Some people choose to breed ferrets for a particular colour. Although fundamentally there is nothing wrong with this if done responsibly, inbreeding to ensure the perfect colour can be irresponsible and lead to genetic defects. If a ferret is severely inbred it will die young after living an unhappy life.
Generally speaking, two ferrets of the same colour will more than likely produce kits of the same colour also. Take caution with breeding silver ferrets however, as although many are successful, silver to silver mating can also produce genetically deformed kits.
OK, so you’ve done your research and you’ve committed to breeding your ferret.
The first thing you must do it wait until the Jill’s vulva is completely swollen before you allow her to mate. If she isn’t ready when the Hob is introduced, it could lead to a fight and one or both being harmed. It can be hard to tell whether your Jill is indeed fighting off the Hob but if you suspect she is, remove her immediately to prevent any harm being caused to the ferrets.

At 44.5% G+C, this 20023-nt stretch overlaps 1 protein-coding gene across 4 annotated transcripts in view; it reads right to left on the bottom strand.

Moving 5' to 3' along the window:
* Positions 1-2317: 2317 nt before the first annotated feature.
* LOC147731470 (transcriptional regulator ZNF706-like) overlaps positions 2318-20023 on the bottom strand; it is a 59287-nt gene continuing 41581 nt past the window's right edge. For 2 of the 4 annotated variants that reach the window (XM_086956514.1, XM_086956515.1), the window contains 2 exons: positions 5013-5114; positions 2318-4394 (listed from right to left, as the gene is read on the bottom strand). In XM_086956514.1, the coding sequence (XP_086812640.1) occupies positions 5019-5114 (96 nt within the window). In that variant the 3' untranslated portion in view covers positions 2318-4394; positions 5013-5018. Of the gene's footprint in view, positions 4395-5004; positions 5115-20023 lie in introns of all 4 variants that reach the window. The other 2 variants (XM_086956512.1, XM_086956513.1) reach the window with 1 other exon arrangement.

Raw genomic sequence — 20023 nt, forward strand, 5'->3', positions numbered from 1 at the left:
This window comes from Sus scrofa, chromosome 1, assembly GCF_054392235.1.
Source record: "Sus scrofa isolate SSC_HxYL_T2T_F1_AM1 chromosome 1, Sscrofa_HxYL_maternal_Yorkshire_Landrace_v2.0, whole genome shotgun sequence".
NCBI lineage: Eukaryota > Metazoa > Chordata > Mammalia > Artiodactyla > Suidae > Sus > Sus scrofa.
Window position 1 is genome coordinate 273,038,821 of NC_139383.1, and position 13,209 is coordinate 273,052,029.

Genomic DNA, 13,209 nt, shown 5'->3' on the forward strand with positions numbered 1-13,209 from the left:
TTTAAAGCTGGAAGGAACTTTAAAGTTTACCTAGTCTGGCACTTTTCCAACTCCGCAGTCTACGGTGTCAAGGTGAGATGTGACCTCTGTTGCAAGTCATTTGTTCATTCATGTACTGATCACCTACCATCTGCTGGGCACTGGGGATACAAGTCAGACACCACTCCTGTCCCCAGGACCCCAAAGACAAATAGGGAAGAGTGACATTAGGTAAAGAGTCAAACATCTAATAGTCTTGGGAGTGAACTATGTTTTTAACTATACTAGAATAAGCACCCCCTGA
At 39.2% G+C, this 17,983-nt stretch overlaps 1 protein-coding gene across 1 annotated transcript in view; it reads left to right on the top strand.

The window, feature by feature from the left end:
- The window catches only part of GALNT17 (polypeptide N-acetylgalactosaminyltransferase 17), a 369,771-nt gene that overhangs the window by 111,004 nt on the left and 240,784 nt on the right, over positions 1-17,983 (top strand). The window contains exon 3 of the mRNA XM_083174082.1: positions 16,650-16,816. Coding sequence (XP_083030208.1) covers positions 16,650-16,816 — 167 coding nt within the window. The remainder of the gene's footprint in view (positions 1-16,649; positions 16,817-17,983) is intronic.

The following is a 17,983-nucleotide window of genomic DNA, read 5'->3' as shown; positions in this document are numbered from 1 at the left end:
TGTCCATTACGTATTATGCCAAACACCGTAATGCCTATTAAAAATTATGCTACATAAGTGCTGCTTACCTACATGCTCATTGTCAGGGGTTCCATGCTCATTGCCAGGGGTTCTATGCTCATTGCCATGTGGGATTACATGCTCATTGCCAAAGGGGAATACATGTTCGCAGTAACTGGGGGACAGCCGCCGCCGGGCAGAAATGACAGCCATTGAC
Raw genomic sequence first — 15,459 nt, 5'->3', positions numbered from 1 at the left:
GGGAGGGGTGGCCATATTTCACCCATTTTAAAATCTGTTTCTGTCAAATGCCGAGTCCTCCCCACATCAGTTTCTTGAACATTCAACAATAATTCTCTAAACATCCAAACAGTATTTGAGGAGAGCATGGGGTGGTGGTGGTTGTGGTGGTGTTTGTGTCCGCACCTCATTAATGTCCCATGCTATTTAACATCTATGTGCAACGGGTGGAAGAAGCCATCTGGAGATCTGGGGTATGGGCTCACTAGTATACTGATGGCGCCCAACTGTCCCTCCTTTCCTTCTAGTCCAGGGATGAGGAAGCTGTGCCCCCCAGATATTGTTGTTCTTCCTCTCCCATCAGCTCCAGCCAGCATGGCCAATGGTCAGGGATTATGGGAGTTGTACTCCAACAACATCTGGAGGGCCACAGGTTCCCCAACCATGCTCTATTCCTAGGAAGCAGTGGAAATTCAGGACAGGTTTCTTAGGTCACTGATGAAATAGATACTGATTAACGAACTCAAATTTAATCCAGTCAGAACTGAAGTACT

To ensure mating is successful, ensure no other ferrets are present and only allow the act to happen in the Hob’s hutch.
Mating ferrets is not for the faint hearted. It can be a rough process; the Jill will usually squeal and get dragged by her neck around the hutch before the Hob takes her into his nestbox. This is unbelievably quite normal, so try not to panic.
Mating can be a lengthy process so be sure to feed both ferrets prior to introducing them as you will need to leave them alone for roughly 24 hours.
Once you’ve taken the Jill out, her vulva will dry and shrink to normal size within 1-2 weeks. This is a good indication that mating has been successful.
Feeding your ferret
Once weaned, ferrets will require adult nourishment. When young, their teeth may not be sharp enough to manage food initially so you will need to soak food in warm water for 5 – 10 minutes to soften it.